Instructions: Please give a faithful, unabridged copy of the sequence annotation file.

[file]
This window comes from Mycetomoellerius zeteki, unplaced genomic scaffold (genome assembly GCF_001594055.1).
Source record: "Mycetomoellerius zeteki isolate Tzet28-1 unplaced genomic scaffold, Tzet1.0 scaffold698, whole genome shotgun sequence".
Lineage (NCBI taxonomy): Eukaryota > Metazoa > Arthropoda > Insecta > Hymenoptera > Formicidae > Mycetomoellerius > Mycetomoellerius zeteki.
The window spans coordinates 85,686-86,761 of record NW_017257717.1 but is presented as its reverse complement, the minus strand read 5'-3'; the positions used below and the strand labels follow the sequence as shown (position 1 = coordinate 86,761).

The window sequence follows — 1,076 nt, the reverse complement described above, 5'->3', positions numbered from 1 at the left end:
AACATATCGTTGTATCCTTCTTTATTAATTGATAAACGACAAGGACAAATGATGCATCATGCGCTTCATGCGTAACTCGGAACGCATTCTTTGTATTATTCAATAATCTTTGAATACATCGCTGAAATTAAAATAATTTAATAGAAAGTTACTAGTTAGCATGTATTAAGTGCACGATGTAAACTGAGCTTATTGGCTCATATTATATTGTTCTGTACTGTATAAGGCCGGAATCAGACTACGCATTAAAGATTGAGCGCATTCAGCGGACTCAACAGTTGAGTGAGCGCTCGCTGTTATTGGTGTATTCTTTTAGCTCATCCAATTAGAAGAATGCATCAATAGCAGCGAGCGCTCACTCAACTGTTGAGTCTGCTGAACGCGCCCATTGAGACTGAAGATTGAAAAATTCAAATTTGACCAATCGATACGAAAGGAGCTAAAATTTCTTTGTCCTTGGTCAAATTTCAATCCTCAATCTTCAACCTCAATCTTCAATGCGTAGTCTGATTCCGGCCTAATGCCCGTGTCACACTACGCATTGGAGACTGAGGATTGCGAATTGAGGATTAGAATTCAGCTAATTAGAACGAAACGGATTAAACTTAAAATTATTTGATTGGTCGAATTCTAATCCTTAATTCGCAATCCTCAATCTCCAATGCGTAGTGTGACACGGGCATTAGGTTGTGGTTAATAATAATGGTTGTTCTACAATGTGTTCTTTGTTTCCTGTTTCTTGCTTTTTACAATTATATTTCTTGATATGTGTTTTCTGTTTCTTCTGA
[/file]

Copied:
This window comes from Mycetomoellerius zeteki, unplaced genomic scaffold (genome assembly GCF_001594055.1).
Source record: "Mycetomoellerius zeteki isolate Tzet28-1 unplaced genomic scaffold, Tzet1.0 scaffold698, whole genome shotgun sequence".
Lineage (NCBI taxonomy): Eukaryota > Metazoa > Arthropoda > Insecta > Hymenoptera > Formicidae > Mycetomoellerius > Mycetomoellerius zeteki.
The window spans coordinates 85,686-86,761 of record NW_017257717.1 but is presented as its reverse complement, the minus strand read 5'-3'; the positions used below and the strand labels follow the sequence as shown (position 1 = coordinate 86,761).

The window sequence follows — 1,076 nt, the reverse complement described above, 5'->3', positions numbered from 1 at the left end:
AACATATCGTTGTATCCTTCTTTATTAATTGATAAACGACAAGGACAAATGATGCATCATGCGCTTCATGCGTAACTCGGAACGCATTCTTTGTATTATTCAATAATCTTTGAATACATCGCTGAAATTAAAATAATTTAATAGAAAGTTACTAGTTAGCATGTATTAAGTGCACGATGTAAACTGAGCTTATTGGCTCATATTATATTGTTCTGTACTGTATAAGGCCGGAATCAGACTACGCATTAAAGATTGAGCGCATTCAGCGGACTCAACAGTTGAGTGAGCGCTCGCTGTTATTGGTGTATTCTTTTAGCTCATCCAATTAGAAGAATGCATCAATAGCAGCGAGCGCTCACTCAACTGTTGAGTCTGCTGAACGCGCCCATTGAGACTGAAGATTGAAAAATTCAAATTTGACCAATCGATACGAAAGGAGCTAAAATTTCTTTGTCCTTGGTCAAATTTCAATCCTCAATCTTCAACCTCAATCTTCAATGCGTAGTCTGATTCCGGCCTAATGCCCGTGTCACACTACGCATTGGAGACTGAGGATTGCGAATTGAGGATTAGAATTCAGCTAATTAGAACGAAACGGATTAAACTTAAAATTATTTGATTGGTCGAATTCTAATCCTTAATTCGCAATCCTCAATCTCCAATGCGTAGTGTGACACGGGCATTAGGTTGTGGTTAATAATAATGGTTGTTCTACAATGTGTTCTTTGTTTCCTGTTTCTTGCTTTTTACAATTATATTTCTTGATATGTGTTTTCTGTTTCTTCTGA